How many cups of coffee does it take to write a romance novel? The answer, for me, is many indeed – but they must be of the very best beans.
In Burning Embers, which is set in and around Mombasa in Kenya, Coral is invited to stay at a friend’s coffee plantation and drinks coffee brewed from the local beans. Kenyan coffee is delicious – if you like strong flavour. It’s a distinctive taste, and many agree it has fruity undertones. In fact, it’s so good that sometimes it’s added in small quantities to other coffees to improve their flavour.
The Kenyan climate and the acidic soil it creates are ideal for coffee growing, and it is estimated that the coffee industry employs around six million people and produces around 40,000 metric tons of coffee per year.
Most coffee production is carried out on plantations, like the one Coral visits, or on smallholdings. The coffee trees produce berries usually called cherries; these can be red or purple. Most cherries contain two ‘beans’, which are actually their seeds. The cherries are picked, usually by hand, from October to the end of the year and then April to June.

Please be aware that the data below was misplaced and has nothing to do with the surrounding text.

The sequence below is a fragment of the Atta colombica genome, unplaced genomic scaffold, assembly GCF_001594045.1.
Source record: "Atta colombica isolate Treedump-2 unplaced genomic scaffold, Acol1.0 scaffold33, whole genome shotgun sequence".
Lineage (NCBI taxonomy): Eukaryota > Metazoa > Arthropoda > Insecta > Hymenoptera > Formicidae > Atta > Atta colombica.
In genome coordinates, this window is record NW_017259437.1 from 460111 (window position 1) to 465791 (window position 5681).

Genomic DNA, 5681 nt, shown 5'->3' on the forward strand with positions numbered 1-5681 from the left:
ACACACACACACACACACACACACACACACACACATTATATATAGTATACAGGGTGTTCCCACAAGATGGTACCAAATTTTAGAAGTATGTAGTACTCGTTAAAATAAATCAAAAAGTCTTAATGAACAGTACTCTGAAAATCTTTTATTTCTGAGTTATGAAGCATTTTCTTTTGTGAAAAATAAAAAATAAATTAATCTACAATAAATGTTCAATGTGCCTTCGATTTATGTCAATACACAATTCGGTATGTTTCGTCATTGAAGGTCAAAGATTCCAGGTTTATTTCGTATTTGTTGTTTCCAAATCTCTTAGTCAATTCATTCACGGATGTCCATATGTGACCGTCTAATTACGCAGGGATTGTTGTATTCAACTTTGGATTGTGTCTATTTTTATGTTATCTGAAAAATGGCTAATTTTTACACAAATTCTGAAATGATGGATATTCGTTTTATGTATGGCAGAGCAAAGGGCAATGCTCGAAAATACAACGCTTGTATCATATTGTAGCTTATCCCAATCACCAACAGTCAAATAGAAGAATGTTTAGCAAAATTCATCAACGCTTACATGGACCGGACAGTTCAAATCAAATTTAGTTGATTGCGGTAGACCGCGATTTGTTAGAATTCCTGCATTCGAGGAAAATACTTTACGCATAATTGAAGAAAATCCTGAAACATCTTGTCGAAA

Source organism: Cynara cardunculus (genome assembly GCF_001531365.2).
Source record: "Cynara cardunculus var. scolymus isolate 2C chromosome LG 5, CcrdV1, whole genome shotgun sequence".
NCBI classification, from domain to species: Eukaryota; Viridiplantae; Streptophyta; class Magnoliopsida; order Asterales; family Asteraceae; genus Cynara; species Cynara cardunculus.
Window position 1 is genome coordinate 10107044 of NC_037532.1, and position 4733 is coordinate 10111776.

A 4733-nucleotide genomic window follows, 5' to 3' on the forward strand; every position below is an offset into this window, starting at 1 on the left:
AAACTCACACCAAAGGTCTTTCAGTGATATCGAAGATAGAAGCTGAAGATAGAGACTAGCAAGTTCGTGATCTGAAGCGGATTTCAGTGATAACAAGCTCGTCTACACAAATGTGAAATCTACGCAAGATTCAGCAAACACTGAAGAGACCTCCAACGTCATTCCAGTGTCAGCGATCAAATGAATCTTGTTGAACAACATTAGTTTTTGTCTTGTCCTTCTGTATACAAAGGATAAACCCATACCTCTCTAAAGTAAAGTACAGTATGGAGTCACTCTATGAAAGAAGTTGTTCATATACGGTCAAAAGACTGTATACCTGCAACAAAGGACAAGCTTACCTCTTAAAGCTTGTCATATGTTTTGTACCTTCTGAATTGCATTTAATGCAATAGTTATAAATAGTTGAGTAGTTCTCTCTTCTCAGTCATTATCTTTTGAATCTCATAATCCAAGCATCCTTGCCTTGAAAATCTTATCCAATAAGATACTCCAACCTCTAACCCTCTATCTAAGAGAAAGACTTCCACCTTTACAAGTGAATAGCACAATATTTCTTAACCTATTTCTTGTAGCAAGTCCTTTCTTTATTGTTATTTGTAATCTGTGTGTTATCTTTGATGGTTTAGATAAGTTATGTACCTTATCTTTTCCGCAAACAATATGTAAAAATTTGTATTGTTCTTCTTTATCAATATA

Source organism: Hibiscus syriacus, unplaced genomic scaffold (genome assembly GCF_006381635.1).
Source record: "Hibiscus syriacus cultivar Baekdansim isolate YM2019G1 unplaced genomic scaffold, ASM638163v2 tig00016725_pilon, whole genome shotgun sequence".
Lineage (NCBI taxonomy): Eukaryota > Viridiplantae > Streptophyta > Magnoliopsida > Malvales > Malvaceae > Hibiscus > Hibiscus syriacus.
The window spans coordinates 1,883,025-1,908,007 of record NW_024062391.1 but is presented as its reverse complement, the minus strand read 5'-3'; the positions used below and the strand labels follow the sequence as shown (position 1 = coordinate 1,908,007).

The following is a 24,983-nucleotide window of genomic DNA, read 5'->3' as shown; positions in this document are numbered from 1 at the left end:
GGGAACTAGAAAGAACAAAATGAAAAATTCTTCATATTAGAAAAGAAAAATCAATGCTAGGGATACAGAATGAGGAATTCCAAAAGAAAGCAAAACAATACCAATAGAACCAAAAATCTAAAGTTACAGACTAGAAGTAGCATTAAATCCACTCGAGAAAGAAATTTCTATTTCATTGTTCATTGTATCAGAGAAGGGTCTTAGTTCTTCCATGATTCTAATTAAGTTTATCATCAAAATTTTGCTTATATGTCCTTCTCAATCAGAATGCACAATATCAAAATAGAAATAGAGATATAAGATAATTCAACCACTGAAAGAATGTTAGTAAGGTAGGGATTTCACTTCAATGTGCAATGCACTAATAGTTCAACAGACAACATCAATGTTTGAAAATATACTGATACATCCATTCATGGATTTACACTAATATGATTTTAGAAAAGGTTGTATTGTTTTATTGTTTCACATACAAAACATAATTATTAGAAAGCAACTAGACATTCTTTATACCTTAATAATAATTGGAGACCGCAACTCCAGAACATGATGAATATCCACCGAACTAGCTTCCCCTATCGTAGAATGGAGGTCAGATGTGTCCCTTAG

If, like me, you enjoy a good cup of coffee and would like to sample a taste of Kenya (and why not do so while curled up in an armchair reading Burning Embers…) you need not travel all the way to the African Continent. Good supermarkets sell coffees from around the world, there are excellent online coffee specialist sites which you can browse, and I recently noticed that Starbucks are offering a Kenyan roast as well.
And if you manage to get hold of some Kenyan coffee and feel in need of a delicious treat (and why wouldn’t you?), here’s a link to a fabulously decadent Kenyan coffee and cardamom hot chocolate recipe.